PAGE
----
Advertisement

Anatomical Peculiarities of the Vocal Tract in Felids

  • Gerald E. Weissengruber
  • Gerhard Forstenpointner
  • Sandra Petzhold
  • Claudia Zacha
  • Sibylle Kneissl

Abstract

The fourty species (Wilson and Reeder 2005) of felids (family Felidae) are all strictly carnivorous and perfectly designed to capture live prey. The family is divided into two subfamilies, i.e., the Felinae and the Pantherinae (Wilson and Reeder 2005). The majority of adult felids live and hunt separately (Sunquist and Sunquist 2002). Besides other morphological adaptations to hunting (e.g., structure of the vertebral column or the limbs) cats possess a foreshortened face, powerful jaw muscles, strong canines and secodont molars but the number of teeth is less than in other carnivores like dogs or bears (Sunquist and Sunquist 2002). Felids vary enormously in size. Large size differences within a particular species are found in species with broad geographic distributions (Sunquist and Sunquist 2002). Although most of the cat species are solitary, felids use visual signals (e.g., cheek rubbing), odours (secretions from various glands, saliva, urine, faeces) and a variety of vocalizations for communication within a certain social system (Sunquist and Sunquist 2002).

Keywords

Vocal Tract Fallow Deer Owen 1835 Snow Leopard Clouded Leopard 
These keywords were added by machine and not by the authors. This process is experimental and the keywords may be updated as the learning algorithm improves.

Preview

Unable to display preview. Download preview PDF.

Unable to display preview. Download preview PDF.

References

  1. Barone R, Lombard M (1967) Ľapparell digestif du lion. Bull Soc Sci Vet Et Med Comparee Lyon 69:297–306Google Scholar
  2. Fitch WT, Reby D (2001) The descended larynx is not uniquely human. Proc Royal Soc Lond B 268:1669–1675CrossRefGoogle Scholar
  3. Frazer Sissom DE, Rice DA, Peters G (1991) How cats purr. J Zool 223:67–78CrossRefGoogle Scholar
  4. Hast MH (1986) The larynx of roaring and non-roaring cats. J Anat 149:221–222Google Scholar
  5. Hast MH (1989) The larynx of roaring and non-roaring cats. J Anat 163:117–121PubMedGoogle Scholar
  6. Luckhaus G (1969) Vergleichend-anatomische Betrachtungen über den Pharynx des Löwen. Zentralblatt für Veterinärmedizin A 16:240–256Google Scholar
  7. McElligott AG, Birrer M, Vannoni E (2006) Retraction of the mobile descended larynx during groaning enables fallow bucks (Dama dama) to lower their formant frequencies. J Zool 270:340–345CrossRefGoogle Scholar
  8. Owen R (1835) On the anatomy of the cheetah, Felis jubata, Schreb. Trans Zool Soc London 1:129–136Google Scholar
  9. Peters G (1981) Das Schnurren der Katzen (Felidae). Säugetierkundliche Mitteilungen 29:30–37Google Scholar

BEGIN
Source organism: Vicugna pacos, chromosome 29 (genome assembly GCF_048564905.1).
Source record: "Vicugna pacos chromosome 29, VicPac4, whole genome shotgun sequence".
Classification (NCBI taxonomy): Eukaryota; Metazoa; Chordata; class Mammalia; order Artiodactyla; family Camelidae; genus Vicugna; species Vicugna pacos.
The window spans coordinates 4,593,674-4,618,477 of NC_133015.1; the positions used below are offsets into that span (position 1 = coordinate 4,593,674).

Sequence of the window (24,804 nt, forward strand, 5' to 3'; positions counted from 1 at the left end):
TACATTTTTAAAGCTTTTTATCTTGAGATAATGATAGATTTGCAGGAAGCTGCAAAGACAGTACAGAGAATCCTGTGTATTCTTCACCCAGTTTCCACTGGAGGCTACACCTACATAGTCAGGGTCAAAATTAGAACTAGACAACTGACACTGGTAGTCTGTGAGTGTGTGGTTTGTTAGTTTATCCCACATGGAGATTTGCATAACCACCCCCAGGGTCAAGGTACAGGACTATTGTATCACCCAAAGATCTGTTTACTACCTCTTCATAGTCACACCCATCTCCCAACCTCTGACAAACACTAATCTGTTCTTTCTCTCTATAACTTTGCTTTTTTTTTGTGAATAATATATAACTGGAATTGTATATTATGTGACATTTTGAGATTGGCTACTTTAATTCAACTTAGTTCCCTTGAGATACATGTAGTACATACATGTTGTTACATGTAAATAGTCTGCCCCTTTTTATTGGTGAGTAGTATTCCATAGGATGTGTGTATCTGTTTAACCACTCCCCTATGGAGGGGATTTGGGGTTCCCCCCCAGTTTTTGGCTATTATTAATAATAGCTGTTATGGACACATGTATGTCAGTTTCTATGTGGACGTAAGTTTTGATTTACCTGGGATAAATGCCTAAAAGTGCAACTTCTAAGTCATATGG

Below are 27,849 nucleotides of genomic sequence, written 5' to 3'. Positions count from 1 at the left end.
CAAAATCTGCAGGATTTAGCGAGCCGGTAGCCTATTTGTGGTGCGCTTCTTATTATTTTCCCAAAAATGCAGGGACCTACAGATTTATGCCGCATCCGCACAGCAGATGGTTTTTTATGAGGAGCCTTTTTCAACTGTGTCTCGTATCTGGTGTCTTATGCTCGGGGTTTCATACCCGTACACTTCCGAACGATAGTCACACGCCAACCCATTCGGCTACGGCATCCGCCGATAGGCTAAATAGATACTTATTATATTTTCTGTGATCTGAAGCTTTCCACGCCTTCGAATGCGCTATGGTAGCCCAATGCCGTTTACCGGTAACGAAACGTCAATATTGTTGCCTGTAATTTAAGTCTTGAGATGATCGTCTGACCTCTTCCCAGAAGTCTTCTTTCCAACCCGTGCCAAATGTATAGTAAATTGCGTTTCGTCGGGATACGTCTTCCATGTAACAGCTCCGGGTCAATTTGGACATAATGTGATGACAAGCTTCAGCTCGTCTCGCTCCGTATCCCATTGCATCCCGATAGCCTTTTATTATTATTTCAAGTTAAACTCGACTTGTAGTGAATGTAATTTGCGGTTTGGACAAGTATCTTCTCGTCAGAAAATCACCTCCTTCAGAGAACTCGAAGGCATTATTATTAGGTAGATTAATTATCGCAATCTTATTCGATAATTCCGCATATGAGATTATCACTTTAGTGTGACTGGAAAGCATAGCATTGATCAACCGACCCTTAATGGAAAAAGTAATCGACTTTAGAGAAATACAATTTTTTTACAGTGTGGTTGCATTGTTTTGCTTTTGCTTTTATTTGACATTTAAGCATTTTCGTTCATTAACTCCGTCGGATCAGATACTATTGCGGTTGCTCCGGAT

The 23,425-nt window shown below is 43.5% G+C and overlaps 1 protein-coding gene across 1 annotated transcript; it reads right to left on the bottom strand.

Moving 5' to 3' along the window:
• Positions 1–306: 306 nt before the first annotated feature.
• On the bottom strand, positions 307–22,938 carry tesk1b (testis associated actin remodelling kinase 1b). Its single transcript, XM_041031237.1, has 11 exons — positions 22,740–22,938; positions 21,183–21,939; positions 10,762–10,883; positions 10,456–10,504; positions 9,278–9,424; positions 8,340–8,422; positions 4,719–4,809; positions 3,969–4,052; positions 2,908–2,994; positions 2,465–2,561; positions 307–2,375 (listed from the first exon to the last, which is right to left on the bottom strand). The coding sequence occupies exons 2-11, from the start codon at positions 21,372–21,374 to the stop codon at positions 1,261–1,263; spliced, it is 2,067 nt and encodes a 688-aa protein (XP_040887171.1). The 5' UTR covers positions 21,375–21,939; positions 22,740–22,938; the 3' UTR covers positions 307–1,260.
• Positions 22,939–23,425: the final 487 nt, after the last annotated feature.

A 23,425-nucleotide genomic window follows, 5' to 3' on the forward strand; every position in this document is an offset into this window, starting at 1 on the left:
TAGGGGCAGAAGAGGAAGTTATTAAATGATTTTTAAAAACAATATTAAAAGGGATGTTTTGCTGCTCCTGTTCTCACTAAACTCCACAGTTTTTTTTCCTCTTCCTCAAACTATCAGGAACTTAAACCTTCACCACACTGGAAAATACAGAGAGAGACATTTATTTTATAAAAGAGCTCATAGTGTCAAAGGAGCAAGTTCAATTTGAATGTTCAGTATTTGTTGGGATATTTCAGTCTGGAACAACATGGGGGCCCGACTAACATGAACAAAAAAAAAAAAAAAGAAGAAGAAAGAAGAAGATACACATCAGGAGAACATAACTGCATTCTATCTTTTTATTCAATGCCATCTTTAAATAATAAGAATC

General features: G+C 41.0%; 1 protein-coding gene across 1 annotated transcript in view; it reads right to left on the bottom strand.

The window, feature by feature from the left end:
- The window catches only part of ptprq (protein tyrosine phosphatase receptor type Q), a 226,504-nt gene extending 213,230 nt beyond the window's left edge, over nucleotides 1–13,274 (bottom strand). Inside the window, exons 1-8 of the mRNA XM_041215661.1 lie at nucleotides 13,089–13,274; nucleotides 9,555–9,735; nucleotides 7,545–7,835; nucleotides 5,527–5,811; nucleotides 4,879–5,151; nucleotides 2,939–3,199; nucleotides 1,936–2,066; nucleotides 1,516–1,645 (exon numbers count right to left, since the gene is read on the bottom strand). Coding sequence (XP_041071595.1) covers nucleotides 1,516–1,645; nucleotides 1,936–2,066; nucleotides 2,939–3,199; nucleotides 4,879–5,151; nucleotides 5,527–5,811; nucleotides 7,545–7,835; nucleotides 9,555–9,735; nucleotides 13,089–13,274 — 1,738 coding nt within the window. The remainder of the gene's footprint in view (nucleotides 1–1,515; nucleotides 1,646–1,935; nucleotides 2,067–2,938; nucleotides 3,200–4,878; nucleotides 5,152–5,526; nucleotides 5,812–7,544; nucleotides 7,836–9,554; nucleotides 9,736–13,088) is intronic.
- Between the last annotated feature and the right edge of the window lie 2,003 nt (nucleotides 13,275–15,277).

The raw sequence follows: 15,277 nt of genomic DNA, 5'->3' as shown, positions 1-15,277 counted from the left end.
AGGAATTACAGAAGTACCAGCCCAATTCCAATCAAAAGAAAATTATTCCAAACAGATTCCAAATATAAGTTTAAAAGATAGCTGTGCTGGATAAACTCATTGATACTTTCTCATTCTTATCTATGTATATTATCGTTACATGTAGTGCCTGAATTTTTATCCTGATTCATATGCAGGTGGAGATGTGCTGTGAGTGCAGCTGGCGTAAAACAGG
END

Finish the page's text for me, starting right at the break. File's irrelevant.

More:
10. Peters G (2002) Purring and similar vocalizations in mammals. Mammal Rev 32:245–271CrossRefGoogle Scholar
  11. Peters G, Hast MH (1994) Hyoid structure, laryngeal anatomy, and vocalizations in felids (Mammalia: Carnivora: Felidae). Z Säugetierkunde 59:87–104Google Scholar
  12. Peters G, Tonkin-Leyhausen BA (1999) Evolution of acoustic communication signals of mammals: Friendly close-range vocalizations in felids. J Mammal Evol 6:129–159CrossRefGoogle Scholar
  13. Pocock RI (1916) On the hyoidean apparatus of the lion (F. leo) and related species of Felidae. Ann Mag Nat Hist Zool Bot Geol 8:222–229Google Scholar
  14. Pocock RI (1917) The classification of existing Felidae. Ann Mag Nat Hist 119:329–350Google Scholar
  15. Schaller O (1992) Illustrated veterinary anatomical nomenclature. Ferdinand Enke, StuttgartGoogle Scholar
  16. Sunquist M, Sunquist F (2002) Wild cats of the world. The University of Chicago Press, Chicago, ILGoogle Scholar
  17. Shiba K, Umezaki T, Zheng Y, Miller AD (1997a) The nucleus retroambigualis controls laryngeal muscle activity during vocalization in the cat. Exp Brain Res 115:513–519PubMedCrossRefGoogle Scholar
  18. Shiba K, Yoshida K, Nakajima Y, Konno A (1997b) Influences of laryngeal afferent inputs on intralaryngeal muscle activity during vocalization in the cat. Neurosci Res 27:85–92PubMedCrossRefGoogle Scholar
  19. Weissengruber GE, Forstenpointner G, Peters G, Kübber-Heiss A, Fitch WT (2002) Hyoid apparatus and pharynx in the lion (Panthera leo), jaguar (Panthera onca), tiger (Panthera tigris), cheetah (Acinonyx jubatus) and domestic cat (Felis silvestris f. catus). J Anat 201:195–209PubMedCrossRefGoogle Scholar
  20. Wilson DE, Reeder DM (2005) Mammal species of the world. Johns Hopkins University Press, Baltimore, CTGoogle Scholar

Copyright information

© Springer 2008

Authors and Affiliations

  • Gerald E. Weissengruber
    • 1
  • Gerhard Forstenpointner
    • 1
  • Sandra Petzhold
    • 1
  • Claudia Zacha
    • 1
  • Sibylle Kneissl
    • 2
  1. 1.Institute of AnatomyUniversity of Veterinary Medicine ViennaWienAustria
  2. 2.Clinic for Diagnostic ImagingUniversity of Veterinary Medicine ViennaWienAustria

Personalised recommendations